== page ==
Leningrad Codex of the Hebrew Scriptures
Holiness quotes from throughout Christian history.
Clement of Rome, A.D. 96
Since we are the portion of the Holy One, let us do all those things which pertain to holiness: let us avoid all evil-speaking, all abominable and impure embraces, together with all drunkenness, pursuit of change, all abominable lusts, detestable adultery, and execrable pride. "For God," it says, "resists the proud but gives grace to the humble" [Prov. 3:34; Jam. 4:6; 1 Pet. 5:5]. Let us hold firmly, then, to those to whom grace has been given by God. Let us clothe ourselves with harmony and humility, always exercising self-control, standing far away from all whispering and slander, being justified by our works and not our words. For it says, "He that speaks much shall also hear much in answer. And does he that is quick to speak deem himself righteous? Blessed is he that is born of woman, who lives but a short time. Do not be given to much speaking [Job. 11:2-3]. Let our praise be in God, not from ourselves, for God hates those that commend themselves. Let testimony to our good deeds be given by others, as it was in the case of our righteous forefathers. Boldness, arrogance, and audacity belong to those that are accursed of God, but moderation, humility and meekness to such as are blessed by him. (1 Clement 30)
Ignatius, A.D. 110
For as long as there is not implanted in you any one lust which is able to torment you, you live in God… . For those who are carnal are not able to do spiritual things … (Letter to the Ephesians 8)
Let us, then, be imitators of the Lord in meekness, and let us compete to see who shall more especially be injured and oppressed and cheated. (ibid. 10)
The beginning is faith, and the end is love. Now these two, being inseperably connected together, are of God, while all other things which are needed for a holy life follow after them. No man making a profession of faith continues sinning, nor does he that possesses love hate anyone. The tree is made manifest by its fruit, and so those that profess themselves to be Christians shall be recognized by their conduct. For the work of profession is not needed now, but that one be found continuing in the power of faith to the end. (ibid. 14)
It is better for a man to be silent and be [a Christian], than to talk and not be one. It is good to teach, if he who speaks also acts. There is one Teacher, who spoke and it was done. Even those things which he did in silence are worthy of the Father. He who possesses the Word of Jesus is truly able to hear even his very silence, so that he may be perfect and may both act as he speaks and be recognized by his silence. There is nothing that is hidden from God. Our very secrets are near to him. Therefore, let us do everything as those who have him dwelling in us. (ibid. 15)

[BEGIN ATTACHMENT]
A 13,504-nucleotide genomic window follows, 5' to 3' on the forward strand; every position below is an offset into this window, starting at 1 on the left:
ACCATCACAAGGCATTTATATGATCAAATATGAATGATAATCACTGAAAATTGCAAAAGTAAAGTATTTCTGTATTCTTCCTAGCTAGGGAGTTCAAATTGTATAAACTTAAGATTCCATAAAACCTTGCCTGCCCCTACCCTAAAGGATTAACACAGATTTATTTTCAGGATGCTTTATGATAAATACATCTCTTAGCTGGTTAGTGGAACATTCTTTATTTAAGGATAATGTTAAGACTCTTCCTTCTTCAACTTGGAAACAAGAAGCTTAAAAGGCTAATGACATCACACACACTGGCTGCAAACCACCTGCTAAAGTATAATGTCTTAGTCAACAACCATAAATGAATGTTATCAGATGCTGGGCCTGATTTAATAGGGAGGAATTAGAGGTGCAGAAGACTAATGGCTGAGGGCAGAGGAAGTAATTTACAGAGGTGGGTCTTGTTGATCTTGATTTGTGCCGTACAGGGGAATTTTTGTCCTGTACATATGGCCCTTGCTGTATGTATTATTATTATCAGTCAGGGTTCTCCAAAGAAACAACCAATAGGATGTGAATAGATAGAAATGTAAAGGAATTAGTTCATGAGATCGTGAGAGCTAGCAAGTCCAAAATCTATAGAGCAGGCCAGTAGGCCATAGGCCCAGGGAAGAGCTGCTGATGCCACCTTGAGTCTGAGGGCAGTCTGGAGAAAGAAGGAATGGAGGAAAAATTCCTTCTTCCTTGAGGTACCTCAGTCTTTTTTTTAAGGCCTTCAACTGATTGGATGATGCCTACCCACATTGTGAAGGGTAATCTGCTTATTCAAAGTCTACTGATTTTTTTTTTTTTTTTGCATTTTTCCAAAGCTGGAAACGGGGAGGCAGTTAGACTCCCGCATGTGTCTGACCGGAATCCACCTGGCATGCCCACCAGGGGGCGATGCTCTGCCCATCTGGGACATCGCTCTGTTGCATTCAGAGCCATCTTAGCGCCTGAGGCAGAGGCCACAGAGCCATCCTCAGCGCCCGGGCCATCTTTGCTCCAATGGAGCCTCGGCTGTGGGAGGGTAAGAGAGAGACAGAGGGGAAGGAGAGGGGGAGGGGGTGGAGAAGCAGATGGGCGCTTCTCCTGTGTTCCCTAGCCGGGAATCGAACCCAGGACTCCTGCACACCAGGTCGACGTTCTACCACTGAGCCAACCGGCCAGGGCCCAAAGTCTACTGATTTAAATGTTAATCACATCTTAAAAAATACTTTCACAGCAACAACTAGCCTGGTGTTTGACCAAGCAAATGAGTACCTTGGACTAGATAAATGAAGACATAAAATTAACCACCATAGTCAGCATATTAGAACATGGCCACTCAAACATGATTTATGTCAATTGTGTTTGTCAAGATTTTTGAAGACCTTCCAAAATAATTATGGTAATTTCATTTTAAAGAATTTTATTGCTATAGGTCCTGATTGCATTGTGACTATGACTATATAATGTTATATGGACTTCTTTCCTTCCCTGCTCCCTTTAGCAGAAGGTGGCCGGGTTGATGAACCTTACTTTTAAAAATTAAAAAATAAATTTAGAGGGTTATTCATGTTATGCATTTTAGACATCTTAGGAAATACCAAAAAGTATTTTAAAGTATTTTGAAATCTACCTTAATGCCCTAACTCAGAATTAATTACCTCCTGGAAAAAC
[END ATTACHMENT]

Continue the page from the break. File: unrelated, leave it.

There are two kinds of coins, the one of God, the other of the world, and each of these has its special character stamped upon it. The unbelieving are of this world; but the believing have, in love, the character of God the Father by Jesus Christ, by whom, if we are not in readiness to die into his suffering, his life is not in us. (Letter to the Magnesians 5)
Pseudo-Barnabas, A.D. 120 - 130
Let us utterly flee from all the works of iniquity, lest they should take hold of us. Let us hate the error of our present time, so that we may set our love on the world to come. Let us not give loose reins to our soul, that it should have the freedom to run with sinners and the wicked, lest we become like them. (Letter of Barnabas 4)
The Scripture says, "Woe to those who are wise in their own opinion and prudent in their own sight" [Is. 5:21]. Let us be spiritually-minded. Let us be a perfect temple to God. As much as in us lies, let us meditate on the fear of God, and let us keep his commandments, so that we may rejoice in his ordinances. (Letter of Barnabas 4)
Letter to Diognetus, A.D. 80 - 200
If you love Him, you will be an imitator of his kindness. Do not marvel that a man may become an imitator of God. He can, if he is willing.
It is not by ruling over his neighbors, or by seeking to hold the supremacy over those that are weaker, or by being rich and showing violence towards those that are inferior, that happiness is found. Not by any of these things can one become an imitator of God. These things do not at all constitute His majesty.
On the contrary, the one who is an imitator of God is he who takes upon himself the burden of his neighbor; who, in whatever ways he may be superior, is ready to benefit another who is deficient; who, whatever things he has received from God, he distributes to the needy and thus becomes a god to those who receive from him.
Do this, and you shall see, while still on earth, that God in the heavens rules over [the universe]. Then you shall begin to speak the mysteries of God. Then shall you both love and admire those that suffer punishment because they will not deny God. Then shall you condemn the deceit and error of the world because you shall know what it is to truly live in heaven. You shalt despise that which is esteemed to be death here, when you shall fear what is truly death: that which is reserved for those who shall be condemned to the eternal fire, which shall afflict those even to the end that are committed to it. (ch. 10)